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Excerpt from Oral History Interview with Christine and Dave Galliher, August 8, 1979. Interview H-0314. Southern Oral History Program Collection (#4007) See Entire Interview >>

Relationship between textile plants and the working community

Christine and Dave Galliher briefly discuss the reaction of the community to the establishment of textile mills in Elizabethton, Tennessee, and the impact of federal intervention during World War II. According to the Gallihers, working people in Elizabethton did not believe that the mills had an adverse affect on their ways of life; however, they argue that public sentiment towards the mill shifted slightly during World War II when the federal government took over control of the two main plants because they were owned by Germans.

Citing this Excerpt

Oral History Interview with Christine and Dave Galliher, August 8, 1979. Interview H-0314. Southern Oral History Program Collection (#4007) in the Southern Oral History Program Collection, Southern Historical Collection, Wilson Library, University of North Carolina at Chapel Hill.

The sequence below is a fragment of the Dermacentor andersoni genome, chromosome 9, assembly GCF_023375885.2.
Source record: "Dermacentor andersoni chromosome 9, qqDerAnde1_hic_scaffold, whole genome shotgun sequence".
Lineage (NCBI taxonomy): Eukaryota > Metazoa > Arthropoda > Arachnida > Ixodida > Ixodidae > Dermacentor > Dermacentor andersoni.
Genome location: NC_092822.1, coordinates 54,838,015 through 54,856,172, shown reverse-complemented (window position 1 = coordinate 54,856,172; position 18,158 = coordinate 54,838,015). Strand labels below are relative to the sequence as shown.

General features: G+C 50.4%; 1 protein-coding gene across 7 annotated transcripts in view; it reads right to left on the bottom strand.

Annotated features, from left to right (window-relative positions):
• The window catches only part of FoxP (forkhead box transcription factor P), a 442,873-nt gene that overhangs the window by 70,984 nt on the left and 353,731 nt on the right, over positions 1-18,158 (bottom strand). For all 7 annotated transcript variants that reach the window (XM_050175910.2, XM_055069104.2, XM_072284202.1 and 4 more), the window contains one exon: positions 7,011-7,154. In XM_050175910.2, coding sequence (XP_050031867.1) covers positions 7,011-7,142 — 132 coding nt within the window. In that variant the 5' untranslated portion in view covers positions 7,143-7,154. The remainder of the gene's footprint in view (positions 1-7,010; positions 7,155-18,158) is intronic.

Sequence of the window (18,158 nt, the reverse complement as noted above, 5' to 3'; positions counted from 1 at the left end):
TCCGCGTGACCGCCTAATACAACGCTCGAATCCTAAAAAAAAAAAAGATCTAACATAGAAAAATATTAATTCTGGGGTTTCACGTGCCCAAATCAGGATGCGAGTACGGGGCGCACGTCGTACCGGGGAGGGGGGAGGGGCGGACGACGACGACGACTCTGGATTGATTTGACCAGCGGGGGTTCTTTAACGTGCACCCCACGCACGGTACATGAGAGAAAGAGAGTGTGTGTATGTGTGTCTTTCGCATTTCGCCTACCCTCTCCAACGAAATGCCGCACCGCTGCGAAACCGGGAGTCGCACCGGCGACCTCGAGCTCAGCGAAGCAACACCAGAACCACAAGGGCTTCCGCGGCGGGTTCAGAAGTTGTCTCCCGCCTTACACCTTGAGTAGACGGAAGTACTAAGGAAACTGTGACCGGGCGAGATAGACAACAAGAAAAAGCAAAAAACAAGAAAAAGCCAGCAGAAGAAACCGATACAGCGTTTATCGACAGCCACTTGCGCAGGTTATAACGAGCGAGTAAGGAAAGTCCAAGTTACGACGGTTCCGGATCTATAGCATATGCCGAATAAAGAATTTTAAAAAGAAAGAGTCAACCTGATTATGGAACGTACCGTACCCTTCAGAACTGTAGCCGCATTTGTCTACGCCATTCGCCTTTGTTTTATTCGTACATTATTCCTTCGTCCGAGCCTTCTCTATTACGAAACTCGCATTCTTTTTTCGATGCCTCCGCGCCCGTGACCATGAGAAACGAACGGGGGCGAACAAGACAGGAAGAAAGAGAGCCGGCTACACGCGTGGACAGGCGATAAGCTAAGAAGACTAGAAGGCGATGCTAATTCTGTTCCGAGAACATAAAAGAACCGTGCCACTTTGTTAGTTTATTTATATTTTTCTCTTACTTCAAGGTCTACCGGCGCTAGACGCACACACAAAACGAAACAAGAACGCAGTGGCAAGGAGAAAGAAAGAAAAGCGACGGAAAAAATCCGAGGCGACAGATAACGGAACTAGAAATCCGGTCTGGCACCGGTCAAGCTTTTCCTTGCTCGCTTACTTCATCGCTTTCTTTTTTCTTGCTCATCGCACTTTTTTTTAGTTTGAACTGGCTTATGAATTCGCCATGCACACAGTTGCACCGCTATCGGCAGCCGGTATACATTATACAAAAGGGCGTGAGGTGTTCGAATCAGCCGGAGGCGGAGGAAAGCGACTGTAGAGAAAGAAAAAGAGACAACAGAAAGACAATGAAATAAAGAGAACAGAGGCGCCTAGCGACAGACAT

Full Text of the Excerpt

JACQUELYN HALL:
What did people think when they first started building these plants and when the plants came in? Were people real happy to have the plants built?
CHRISTINE GALLIHER:
I think they just took it as a matter of course. People in this part of the county back at that time had always just took things as they come, as a matter of course. It was just a way of life. I don't guess they thought it would change their life much. [Laughter]
JACQUELYN HALL:
But once they got in, they weren't very dissatisfied.
CHRISTINE GALLIHER:
No, I never did hear anyone say that they were dissatisfied with the plants being here, did you, Dave?
DAVE GALLIHER:
No.
CHRISTINE GALLIHER:
But I think it was a bad thing, though, when the War broke out and the government took the plants over. It never did do as well after that. I guess it was mismanagement; I don't know.
JACQUELYN HALL:
What changed?
CHRISTINE GALLIHER:
The Bemberg and the Glanzstoff plant was German-owned. They brought their own German people over here to supervise it, and [they] stayed on. Then when the Second World War came up the government took it over, because it was owned by the Germans. I don't know why, unless they was afraid that there might be something manufactured down there that would be toward the War effort. But anyway the government took it over and they run it, but it went from bad to worse.